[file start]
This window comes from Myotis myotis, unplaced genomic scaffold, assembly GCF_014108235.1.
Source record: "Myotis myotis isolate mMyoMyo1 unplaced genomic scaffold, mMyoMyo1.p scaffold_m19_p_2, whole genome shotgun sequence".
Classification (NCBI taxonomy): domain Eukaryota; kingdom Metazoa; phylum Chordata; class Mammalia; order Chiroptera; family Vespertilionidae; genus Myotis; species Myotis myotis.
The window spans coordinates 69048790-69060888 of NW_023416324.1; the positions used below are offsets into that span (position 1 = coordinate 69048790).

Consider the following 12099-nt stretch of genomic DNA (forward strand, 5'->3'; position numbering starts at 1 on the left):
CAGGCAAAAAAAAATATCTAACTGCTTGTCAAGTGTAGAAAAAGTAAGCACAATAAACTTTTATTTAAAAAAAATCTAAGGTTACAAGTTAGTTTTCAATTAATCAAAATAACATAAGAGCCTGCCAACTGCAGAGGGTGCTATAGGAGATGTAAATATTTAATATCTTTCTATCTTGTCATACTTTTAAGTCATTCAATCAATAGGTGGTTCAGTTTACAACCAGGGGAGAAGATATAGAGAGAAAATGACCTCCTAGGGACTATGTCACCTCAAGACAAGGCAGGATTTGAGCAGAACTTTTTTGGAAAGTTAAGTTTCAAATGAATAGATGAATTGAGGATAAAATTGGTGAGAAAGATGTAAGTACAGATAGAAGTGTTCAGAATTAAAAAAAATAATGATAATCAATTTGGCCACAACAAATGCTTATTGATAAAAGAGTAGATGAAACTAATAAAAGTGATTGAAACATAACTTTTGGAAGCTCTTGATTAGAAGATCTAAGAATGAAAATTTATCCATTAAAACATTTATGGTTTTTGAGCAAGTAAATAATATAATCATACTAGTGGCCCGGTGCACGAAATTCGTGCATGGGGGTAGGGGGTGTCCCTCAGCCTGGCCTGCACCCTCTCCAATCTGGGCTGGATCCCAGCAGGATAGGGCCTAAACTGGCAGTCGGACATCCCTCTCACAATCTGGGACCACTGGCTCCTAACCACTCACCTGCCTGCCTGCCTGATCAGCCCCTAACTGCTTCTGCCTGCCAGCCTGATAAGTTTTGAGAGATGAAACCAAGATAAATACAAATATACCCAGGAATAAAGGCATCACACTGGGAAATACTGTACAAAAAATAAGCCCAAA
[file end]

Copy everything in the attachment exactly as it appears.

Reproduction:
This window comes from Myotis myotis, unplaced genomic scaffold, assembly GCF_014108235.1.
Source record: "Myotis myotis isolate mMyoMyo1 unplaced genomic scaffold, mMyoMyo1.p scaffold_m19_p_2, whole genome shotgun sequence".
Classification (NCBI taxonomy): domain Eukaryota; kingdom Metazoa; phylum Chordata; class Mammalia; order Chiroptera; family Vespertilionidae; genus Myotis; species Myotis myotis.
The window spans coordinates 69048790-69060888 of NW_023416324.1; the positions used below are offsets into that span (position 1 = coordinate 69048790).

Consider the following 12099-nt stretch of genomic DNA (forward strand, 5'->3'; position numbering starts at 1 on the left):
CAGGCAAAAAAAAATATCTAACTGCTTGTCAAGTGTAGAAAAAGTAAGCACAATAAACTTTTATTTAAAAAAAATCTAAGGTTACAAGTTAGTTTTCAATTAATCAAAATAACATAAGAGCCTGCCAACTGCAGAGGGTGCTATAGGAGATGTAAATATTTAATATCTTTCTATCTTGTCATACTTTTAAGTCATTCAATCAATAGGTGGTTCAGTTTACAACCAGGGGAGAAGATATAGAGAGAAAATGACCTCCTAGGGACTATGTCACCTCAAGACAAGGCAGGATTTGAGCAGAACTTTTTTGGAAAGTTAAGTTTCAAATGAATAGATGAATTGAGGATAAAATTGGTGAGAAAGATGTAAGTACAGATAGAAGTGTTCAGAATTAAAAAAAATAATGATAATCAATTTGGCCACAACAAATGCTTATTGATAAAAGAGTAGATGAAACTAATAAAAGTGATTGAAACATAACTTTTGGAAGCTCTTGATTAGAAGATCTAAGAATGAAAATTTATCCATTAAAACATTTATGGTTTTTGAGCAAGTAAATAATATAATCATACTAGTGGCCCGGTGCACGAAATTCGTGCATGGGGGTAGGGGGTGTCCCTCAGCCTGGCCTGCACCCTCTCCAATCTGGGCTGGATCCCAGCAGGATAGGGCCTAAACTGGCAGTCGGACATCCCTCTCACAATCTGGGACCACTGGCTCCTAACCACTCACCTGCCTGCCTGCCTGATCAGCCCCTAACTGCTTCTGCCTGCCAGCCTGATAAGTTTTGAGAGATGAAACCAAGATAAATACAAATATACCCAGGAATAAAGGCATCACACTGGGAAATACTGTACAAAAAATAAGCCCAAA